Michigan’s Island Casino to Build $30M Extension as State Moves Forward with Sports Betting
Posted on: January 17, 2020, 09:29h.
Last updated on: January 17, 2020, 10:54h.
Michigan’s Island Resort & Casino is progressing on a major addition after approval was given by the Hannahville Indian Community Tribal Council. It could be finished as soon as 2021.
As part of the $30 million upgrade, the Harris tribal property will see 11 stories added to the existing Palm Tower, according to WLUC. The top floor will feature an upscale restaurant and meeting room.
The hotel will get another 140 rooms in addition to the existing 300 rooms. Also, a water park and pool will be located near the hotel.
The addition is needed, given the number of current players at the casino, numerous convention attendees, and golfers, according to casino officials.
We have a high demand,” Tony Mancilla, general manager of Island Resort & Casino, told WLUC. “We sold out 95 percent of our rooms every day of the summer, and on the weekends, we have waiting lists anywhere up to 200 people, so we have a high demand for the rooms.”
Quintus 3D, a North Beldenville, Wisconsin architectural and planning firm, will provide designs and engineering services. The same firm designed the Island Resort & Casino’s existing Drift Spa, hotel lobby, and retail space.
Gundlach Champion, based in Iron Mountain, Michigan, will oversee construction management at Island Resort. Previously, Gundlach Champion constructed the Island hotel’s Sun Tower and 1998 casino expansion, according to The Daily Press.
Over the next several months, design and engineering will take place for the $30 million project. Bids will be submitted, too. In June, construction will kick off.
The current gaming floor features a 408,520 square-foot casino. It includes numerous slots — with over 1,200 games – a poker room, craps, blackjack, roulette, and bingo. The Island Resort & Casino has a 1,315-seat entertainment area.
Athletic Wagering Approved in Michigan
Elsewhere in Michigan, FireKeepers Casino, which is operated in Battle Creek by the Nottawaseppi Huron Band of the Potawatomi, is to soon feature athletic wagering, according to the Battle Creek Enquirer. The tribe chose Scientific Games Corporation to provide sports book services.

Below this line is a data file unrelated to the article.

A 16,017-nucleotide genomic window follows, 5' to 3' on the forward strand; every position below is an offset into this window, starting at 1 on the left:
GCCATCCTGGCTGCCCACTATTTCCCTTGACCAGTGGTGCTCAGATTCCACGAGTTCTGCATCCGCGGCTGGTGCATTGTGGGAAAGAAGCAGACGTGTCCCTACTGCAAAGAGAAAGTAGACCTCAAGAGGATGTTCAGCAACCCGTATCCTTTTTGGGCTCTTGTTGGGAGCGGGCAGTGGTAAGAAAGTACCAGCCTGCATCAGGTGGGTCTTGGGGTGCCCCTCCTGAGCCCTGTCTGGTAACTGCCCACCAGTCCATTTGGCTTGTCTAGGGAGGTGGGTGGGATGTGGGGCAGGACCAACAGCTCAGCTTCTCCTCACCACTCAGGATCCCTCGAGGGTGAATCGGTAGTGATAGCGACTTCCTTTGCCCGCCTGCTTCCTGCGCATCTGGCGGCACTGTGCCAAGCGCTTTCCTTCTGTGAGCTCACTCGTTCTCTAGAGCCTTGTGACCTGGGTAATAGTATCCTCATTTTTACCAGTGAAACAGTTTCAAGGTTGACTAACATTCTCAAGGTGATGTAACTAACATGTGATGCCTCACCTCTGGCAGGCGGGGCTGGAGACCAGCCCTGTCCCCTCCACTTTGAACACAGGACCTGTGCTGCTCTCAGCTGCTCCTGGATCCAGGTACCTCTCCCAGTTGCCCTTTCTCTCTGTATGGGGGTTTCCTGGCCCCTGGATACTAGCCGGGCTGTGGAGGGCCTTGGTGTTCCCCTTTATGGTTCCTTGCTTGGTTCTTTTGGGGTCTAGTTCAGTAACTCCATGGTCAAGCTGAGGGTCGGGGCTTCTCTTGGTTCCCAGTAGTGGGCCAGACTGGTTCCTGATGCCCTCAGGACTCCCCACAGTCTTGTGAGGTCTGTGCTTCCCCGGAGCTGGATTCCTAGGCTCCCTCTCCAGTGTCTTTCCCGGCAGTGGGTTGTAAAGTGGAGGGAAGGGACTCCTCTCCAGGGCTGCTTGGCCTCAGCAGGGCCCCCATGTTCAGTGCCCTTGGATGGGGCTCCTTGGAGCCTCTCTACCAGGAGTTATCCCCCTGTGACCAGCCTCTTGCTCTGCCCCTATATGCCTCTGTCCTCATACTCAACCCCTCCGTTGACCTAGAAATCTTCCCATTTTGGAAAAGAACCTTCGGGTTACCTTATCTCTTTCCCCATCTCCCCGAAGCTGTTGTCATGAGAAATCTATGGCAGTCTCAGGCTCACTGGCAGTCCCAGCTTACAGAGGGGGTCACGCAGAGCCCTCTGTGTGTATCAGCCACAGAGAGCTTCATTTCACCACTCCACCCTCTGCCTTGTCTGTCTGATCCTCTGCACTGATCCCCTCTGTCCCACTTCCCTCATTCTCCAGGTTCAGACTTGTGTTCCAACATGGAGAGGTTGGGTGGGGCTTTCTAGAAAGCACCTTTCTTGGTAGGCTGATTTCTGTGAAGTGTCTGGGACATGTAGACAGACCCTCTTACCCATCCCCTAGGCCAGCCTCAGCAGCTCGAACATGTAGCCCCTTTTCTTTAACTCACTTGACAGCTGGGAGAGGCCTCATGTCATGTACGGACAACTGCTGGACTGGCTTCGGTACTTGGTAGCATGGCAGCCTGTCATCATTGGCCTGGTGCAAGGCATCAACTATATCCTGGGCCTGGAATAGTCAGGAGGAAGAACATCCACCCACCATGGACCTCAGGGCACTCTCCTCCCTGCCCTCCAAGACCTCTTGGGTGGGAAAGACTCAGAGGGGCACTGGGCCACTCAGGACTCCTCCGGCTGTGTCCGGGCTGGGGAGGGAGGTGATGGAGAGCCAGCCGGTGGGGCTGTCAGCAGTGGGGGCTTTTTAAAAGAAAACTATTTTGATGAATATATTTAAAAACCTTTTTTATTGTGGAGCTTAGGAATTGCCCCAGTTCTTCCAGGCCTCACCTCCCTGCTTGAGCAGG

Last month, Michigan Governor Gretchen Whitmer, a Democrat, signed the Lawful Sports Betting Act. The law allows the state’s Gaming Control Board to provide sports betting licenses to the state’s tribal casinos, as well as three commercial casinos in Detroit.
In December, Michigan became the 20th state in the US to pass laws to govern sports betting. Michigan sports betting licenses will cost $100,000. They can be renewed annually at $50,000.
Tribal sportsbooks will be taxed at 8.4 percent. Detroit’s commercial casino sports books will be taxed at 11.75 percent due to the city’s mandatory 3.25 percent add-on tax on all forms of gambling.
Michigan Tribes Partner for Sports Betting
A few weeks ago, PointsBet Holdings Ltd. and the Stars Group Inc. (TSG) separately announced sports betting agreements with Michigan tribal gaming operators.
Australia-based PointsBet said it inked an accord with Lac Vieux Desert Public Enterprise and Finance Commission (LVD), the gaming arm of the Lac Vieux Desert Band of Lake Superior Chippewa Indians.
By some estimates, daily fantasy sports, online casinos, and sports wagering will generate $19 million in revenue for Michigan, the eighth-largest state.
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